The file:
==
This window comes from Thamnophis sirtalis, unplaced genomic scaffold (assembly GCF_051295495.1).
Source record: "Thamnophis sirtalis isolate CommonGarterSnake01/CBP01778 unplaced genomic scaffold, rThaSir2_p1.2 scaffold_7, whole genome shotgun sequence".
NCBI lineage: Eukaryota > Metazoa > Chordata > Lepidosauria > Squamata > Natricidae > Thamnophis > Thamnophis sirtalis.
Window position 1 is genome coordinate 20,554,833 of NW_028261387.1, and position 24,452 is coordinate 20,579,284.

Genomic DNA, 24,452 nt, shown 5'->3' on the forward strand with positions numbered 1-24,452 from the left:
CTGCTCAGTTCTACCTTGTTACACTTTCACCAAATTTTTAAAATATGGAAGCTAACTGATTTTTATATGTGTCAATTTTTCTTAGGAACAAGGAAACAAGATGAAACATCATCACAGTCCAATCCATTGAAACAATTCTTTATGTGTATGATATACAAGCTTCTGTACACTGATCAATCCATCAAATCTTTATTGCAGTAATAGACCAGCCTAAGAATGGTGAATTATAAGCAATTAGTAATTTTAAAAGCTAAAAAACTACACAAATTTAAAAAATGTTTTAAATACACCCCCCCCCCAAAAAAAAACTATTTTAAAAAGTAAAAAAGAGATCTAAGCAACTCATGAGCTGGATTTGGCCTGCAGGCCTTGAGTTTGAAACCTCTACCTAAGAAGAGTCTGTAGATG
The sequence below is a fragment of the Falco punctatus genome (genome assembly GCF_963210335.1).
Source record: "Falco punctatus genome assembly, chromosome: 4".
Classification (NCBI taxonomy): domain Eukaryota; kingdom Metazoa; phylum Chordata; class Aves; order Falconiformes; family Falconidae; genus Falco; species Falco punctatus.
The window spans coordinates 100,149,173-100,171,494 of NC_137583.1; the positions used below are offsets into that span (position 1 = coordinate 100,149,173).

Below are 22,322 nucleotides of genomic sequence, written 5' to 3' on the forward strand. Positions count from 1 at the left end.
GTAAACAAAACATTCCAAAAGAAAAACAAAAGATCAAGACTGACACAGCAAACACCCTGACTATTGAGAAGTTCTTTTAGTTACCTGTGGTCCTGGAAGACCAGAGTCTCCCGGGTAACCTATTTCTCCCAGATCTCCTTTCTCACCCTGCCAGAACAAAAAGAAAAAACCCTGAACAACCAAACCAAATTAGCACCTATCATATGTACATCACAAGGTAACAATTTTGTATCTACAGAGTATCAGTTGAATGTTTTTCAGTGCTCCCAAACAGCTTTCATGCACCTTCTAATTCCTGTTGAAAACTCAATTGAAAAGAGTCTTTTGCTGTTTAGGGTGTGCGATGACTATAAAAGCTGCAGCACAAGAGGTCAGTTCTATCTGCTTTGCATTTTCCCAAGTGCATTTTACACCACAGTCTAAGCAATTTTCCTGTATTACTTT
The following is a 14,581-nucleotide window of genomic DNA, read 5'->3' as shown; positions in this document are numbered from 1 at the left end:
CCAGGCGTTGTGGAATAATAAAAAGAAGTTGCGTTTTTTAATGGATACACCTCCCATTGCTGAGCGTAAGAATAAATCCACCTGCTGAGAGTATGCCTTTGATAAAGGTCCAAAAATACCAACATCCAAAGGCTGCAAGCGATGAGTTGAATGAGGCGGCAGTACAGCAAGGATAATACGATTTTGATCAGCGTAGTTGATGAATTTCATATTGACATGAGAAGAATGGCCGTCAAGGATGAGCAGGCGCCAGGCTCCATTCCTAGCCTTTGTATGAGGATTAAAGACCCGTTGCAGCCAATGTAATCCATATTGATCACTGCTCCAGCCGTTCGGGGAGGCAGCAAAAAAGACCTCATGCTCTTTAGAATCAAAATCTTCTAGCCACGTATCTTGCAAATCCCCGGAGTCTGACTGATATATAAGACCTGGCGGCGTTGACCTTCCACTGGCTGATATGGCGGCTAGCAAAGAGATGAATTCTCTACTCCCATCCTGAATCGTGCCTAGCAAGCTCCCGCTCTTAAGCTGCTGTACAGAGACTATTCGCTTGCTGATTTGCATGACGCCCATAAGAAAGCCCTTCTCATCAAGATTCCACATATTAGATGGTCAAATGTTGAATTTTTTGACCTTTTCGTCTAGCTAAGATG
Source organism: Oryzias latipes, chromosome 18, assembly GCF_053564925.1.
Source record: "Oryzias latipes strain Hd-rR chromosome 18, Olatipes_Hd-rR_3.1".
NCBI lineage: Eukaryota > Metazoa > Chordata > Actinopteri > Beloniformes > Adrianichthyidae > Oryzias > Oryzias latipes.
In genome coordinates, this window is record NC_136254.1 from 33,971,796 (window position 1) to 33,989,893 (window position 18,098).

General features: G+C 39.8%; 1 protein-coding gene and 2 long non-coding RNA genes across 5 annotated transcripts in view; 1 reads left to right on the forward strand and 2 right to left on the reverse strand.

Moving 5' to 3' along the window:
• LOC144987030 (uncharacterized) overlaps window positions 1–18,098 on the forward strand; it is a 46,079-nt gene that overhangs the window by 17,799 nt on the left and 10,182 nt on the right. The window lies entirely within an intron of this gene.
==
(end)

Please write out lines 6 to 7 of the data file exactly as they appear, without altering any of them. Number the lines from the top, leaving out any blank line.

CTGCTCAGTTCTACCTTGTTACACTTTCACCAAATTTTTAAAATATGGAAGCTAACTGATTTTTATATGTGTCAATTTTTCTTAGGAACAAGGAAACAAGATGAAACATCATCACAGTCCAATCCATTGAAACAATTCTTTATGTGTATGATATACAAGCTTCTGTACACTGATCAATCCATCAAATCTTTATTGCAGTAATAGACCAGCCTAAGAATGGTGAATTATAAGCAATTAGTAATTTTAAAAGCTAAAAAACTACACAAATTTAAAAAATGTTTTAAATACACCCCCCCCCCAAAAAAAAACTATTTTAAAAAGTAAAAAAGAGATCTAAGCAACTCATGAGCTGGATTTGGCCTGCAGGCCTTGAGTTTGAAACCTCTACCTAAGAAGAGTCTGTAGATG
The sequence below is a fragment of the Falco punctatus genome (genome assembly GCF_963210335.1).